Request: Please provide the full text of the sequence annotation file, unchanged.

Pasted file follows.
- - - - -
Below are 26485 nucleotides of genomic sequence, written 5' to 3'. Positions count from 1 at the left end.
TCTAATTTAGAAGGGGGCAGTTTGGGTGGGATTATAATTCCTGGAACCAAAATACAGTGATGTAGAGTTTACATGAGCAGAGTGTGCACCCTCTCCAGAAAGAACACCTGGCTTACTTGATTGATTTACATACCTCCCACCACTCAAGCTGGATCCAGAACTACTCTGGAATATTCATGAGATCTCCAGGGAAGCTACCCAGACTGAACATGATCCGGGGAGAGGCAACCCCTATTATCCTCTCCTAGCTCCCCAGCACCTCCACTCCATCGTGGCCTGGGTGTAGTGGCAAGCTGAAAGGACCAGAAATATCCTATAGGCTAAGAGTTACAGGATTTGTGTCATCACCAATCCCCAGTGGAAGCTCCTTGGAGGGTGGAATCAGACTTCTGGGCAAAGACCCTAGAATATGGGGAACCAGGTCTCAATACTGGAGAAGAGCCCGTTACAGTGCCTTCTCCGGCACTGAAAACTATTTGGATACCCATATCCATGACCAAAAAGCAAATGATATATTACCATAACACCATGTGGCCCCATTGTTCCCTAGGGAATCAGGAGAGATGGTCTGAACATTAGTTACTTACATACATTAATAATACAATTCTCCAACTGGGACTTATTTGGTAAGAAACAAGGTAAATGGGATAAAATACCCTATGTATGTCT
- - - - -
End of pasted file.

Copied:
Below are 26485 nucleotides of genomic sequence, written 5' to 3'. Positions count from 1 at the left end.
TCTAATTTAGAAGGGGGCAGTTTGGGTGGGATTATAATTCCTGGAACCAAAATACAGTGATGTAGAGTTTACATGAGCAGAGTGTGCACCCTCTCCAGAAAGAACACCTGGCTTACTTGATTGATTTACATACCTCCCACCACTCAAGCTGGATCCAGAACTACTCTGGAATATTCATGAGATCTCCAGGGAAGCTACCCAGACTGAACATGATCCGGGGAGAGGCAACCCCTATTATCCTCTCCTAGCTCCCCAGCACCTCCACTCCATCGTGGCCTGGGTGTAGTGGCAAGCTGAAAGGACCAGAAATATCCTATAGGCTAAGAGTTACAGGATTTGTGTCATCACCAATCCCCAGTGGAAGCTCCTTGGAGGGTGGAATCAGACTTCTGGGCAAAGACCCTAGAATATGGGGAACCAGGTCTCAATACTGGAGAAGAGCCCGTTACAGTGCCTTCTCCGGCACTGAAAACTATTTGGATACCCATATCCATGACCAAAAAGCAAATGATATATTACCATAACACCATGTGGCCCCATTGTTCCCTAGGGAATCAGGAGAGATGGTCTGAACATTAGTTACTTACATACATTAATAATACAATTCTCCAACTGGGACTTATTTGGTAAGAAACAAGGTAAATGGGATAAAATACCCTATGTATGTCT